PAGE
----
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News from Moscow is a social and cultural history of Soviet journalism after World War II. Focusing on the youth newspaper Komsomol'skaia Pravda, the study draws on transcripts of behind-the-scenes editorial meetings to chart the changing professional ethos of the Soviet journalist. Simon Huxtable shows how journalists viewed themselves both as propagandists bringing the Party's ideas to the wider public, but also as reformers who tried to implement new ideas that would help usher the country towards Communism. The volume focuses on both aspects of the journalists' role, from propaganda editorials in praise of Comrade Stalin and articles lauding young heroes' exploits in the Virgin Lands, to revolutionary new initiatives, such as the country's first ever polling institute and clubs promoting the virtues of unfettered public debate. Soviet journalism, argues Huxtable, was riven with an unresolvable tension between innovation and conservativism: the more journalists tried to promote new innovations to perfect Soviet society, the more officials grew anxious about the disruptive consequences of reform. By demonstrating the day-to-day conflicts that characterised the press's activity, and by showing that the production of Soviet propaganda involved much more than redrafting orders from above, News from Moscow offers a new perspective on Soviet propaganda that expands our understanding of the possibilities and limits of reform in a period of rapid change.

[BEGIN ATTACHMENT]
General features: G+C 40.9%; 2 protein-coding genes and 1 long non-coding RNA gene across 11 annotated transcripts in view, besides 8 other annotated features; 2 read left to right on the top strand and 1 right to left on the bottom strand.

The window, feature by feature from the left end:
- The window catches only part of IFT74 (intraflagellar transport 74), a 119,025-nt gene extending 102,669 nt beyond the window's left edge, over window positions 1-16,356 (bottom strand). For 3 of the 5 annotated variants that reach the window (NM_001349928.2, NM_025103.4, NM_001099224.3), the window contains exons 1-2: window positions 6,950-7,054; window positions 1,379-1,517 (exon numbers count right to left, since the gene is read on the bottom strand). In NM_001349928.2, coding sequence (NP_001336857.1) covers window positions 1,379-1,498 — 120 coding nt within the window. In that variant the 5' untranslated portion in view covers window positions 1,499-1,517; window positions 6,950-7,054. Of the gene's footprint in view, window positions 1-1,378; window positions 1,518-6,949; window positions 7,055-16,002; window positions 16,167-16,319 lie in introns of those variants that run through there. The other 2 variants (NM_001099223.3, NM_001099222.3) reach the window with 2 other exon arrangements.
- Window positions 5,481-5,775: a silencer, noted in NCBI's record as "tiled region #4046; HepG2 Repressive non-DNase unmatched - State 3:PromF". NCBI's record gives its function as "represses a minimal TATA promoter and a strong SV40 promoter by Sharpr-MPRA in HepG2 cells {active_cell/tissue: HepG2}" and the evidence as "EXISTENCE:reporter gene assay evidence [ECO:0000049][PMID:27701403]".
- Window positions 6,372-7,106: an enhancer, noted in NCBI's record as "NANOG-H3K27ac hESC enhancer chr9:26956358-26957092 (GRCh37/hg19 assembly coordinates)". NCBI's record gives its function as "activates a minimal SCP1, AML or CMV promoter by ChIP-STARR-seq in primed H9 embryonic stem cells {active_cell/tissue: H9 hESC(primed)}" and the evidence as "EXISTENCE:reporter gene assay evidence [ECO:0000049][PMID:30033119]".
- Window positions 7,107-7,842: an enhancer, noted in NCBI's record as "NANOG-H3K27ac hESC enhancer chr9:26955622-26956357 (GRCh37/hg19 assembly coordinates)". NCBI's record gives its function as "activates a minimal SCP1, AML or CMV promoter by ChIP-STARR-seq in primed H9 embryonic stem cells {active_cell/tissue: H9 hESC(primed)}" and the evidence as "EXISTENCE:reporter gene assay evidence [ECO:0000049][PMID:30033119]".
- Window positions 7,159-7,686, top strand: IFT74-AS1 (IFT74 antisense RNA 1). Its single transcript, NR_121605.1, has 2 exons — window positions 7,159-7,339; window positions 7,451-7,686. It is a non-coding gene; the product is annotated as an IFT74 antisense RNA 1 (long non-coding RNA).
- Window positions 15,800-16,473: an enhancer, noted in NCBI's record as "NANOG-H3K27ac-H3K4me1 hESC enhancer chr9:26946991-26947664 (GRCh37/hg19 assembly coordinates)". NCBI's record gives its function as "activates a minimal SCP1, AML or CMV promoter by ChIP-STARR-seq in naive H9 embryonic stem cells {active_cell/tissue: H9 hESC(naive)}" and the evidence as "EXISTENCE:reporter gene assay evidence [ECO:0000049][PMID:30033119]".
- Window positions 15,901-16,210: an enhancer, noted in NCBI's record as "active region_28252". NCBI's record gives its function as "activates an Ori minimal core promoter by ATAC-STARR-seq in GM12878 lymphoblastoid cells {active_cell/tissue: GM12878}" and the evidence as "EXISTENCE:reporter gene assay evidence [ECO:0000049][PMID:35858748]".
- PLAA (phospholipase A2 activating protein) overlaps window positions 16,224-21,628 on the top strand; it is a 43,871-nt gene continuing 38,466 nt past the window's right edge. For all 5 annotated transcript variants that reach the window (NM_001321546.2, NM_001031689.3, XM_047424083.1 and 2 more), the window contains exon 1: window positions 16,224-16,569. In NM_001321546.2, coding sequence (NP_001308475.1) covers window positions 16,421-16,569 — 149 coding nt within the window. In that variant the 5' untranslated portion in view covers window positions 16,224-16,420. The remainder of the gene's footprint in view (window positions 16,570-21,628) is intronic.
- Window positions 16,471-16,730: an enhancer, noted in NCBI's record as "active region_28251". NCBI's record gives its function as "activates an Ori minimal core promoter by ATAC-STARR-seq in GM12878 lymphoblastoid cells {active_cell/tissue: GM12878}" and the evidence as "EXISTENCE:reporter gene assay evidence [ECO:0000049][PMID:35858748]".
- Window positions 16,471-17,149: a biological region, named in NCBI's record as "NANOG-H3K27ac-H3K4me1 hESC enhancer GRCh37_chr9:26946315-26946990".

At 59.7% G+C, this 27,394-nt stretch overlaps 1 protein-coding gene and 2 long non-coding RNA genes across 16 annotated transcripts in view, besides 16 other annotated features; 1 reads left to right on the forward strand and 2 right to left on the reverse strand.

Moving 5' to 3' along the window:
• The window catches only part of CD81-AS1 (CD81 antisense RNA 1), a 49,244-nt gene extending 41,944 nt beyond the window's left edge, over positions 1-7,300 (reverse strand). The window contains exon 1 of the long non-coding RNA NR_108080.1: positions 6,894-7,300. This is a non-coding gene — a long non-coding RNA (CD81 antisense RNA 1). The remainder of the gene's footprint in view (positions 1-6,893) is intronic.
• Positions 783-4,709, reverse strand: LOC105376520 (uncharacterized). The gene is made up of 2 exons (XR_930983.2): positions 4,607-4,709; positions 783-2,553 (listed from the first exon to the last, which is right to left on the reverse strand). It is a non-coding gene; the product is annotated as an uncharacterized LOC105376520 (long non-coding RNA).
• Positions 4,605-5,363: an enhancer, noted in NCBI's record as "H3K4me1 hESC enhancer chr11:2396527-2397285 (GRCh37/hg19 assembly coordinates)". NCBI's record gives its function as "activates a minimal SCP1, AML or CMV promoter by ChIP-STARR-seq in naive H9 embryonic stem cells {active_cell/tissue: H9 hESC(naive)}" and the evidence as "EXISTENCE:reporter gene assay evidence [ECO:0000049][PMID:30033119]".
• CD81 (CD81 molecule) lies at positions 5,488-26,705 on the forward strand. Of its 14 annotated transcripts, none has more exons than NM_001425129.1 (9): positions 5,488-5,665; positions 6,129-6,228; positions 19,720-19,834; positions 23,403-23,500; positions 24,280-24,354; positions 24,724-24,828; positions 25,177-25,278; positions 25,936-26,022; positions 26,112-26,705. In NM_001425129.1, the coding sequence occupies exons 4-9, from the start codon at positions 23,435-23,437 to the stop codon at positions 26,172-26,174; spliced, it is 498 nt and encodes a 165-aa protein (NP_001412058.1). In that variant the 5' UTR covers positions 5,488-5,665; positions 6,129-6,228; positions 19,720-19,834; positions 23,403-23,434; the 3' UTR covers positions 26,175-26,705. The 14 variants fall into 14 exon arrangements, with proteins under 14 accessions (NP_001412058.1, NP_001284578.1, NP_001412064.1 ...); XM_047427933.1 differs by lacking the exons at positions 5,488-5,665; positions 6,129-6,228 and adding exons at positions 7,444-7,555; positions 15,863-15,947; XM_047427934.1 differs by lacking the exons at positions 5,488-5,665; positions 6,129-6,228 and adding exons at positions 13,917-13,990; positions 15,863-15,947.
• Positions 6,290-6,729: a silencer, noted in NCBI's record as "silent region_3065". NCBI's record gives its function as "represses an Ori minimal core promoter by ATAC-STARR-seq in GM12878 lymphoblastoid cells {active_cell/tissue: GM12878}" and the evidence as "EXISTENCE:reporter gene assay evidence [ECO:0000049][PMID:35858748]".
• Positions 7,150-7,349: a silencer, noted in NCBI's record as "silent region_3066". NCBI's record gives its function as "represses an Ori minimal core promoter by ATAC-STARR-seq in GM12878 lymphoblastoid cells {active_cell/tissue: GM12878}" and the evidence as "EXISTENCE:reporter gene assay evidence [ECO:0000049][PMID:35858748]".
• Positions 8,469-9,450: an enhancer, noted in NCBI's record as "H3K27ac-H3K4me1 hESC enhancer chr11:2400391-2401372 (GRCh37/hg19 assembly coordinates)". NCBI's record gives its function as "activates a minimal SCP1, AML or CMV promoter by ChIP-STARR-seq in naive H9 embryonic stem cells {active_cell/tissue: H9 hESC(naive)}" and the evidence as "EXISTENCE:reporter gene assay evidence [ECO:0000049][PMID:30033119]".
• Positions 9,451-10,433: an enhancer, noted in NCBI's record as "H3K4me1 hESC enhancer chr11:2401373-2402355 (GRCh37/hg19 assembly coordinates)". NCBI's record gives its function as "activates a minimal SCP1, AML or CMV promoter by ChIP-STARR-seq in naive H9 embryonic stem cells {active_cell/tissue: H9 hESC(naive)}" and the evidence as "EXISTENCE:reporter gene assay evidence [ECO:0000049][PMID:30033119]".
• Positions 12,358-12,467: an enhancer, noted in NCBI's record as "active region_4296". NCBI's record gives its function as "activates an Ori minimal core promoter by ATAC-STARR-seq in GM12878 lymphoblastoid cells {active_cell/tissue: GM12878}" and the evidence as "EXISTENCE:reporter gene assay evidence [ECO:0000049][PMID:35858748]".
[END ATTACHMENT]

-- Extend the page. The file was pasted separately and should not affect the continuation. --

About the Author
Simon Huxtable, Lecturer in Modern European History, Birkbeck College Simon Huxtable is Lecturer in Modern European History at Birkbeck, University of London. His work focuses on the history of the Soviet Union, with a particular focus on mass media. He is the co-author, with Sabina Mihelj, of From Media Systems to Media Cultures: Understanding Socialist Television(2018) and has published a number of journal articles and book chapters on the history of the press and television in the Soviet Union and Eastern Europe.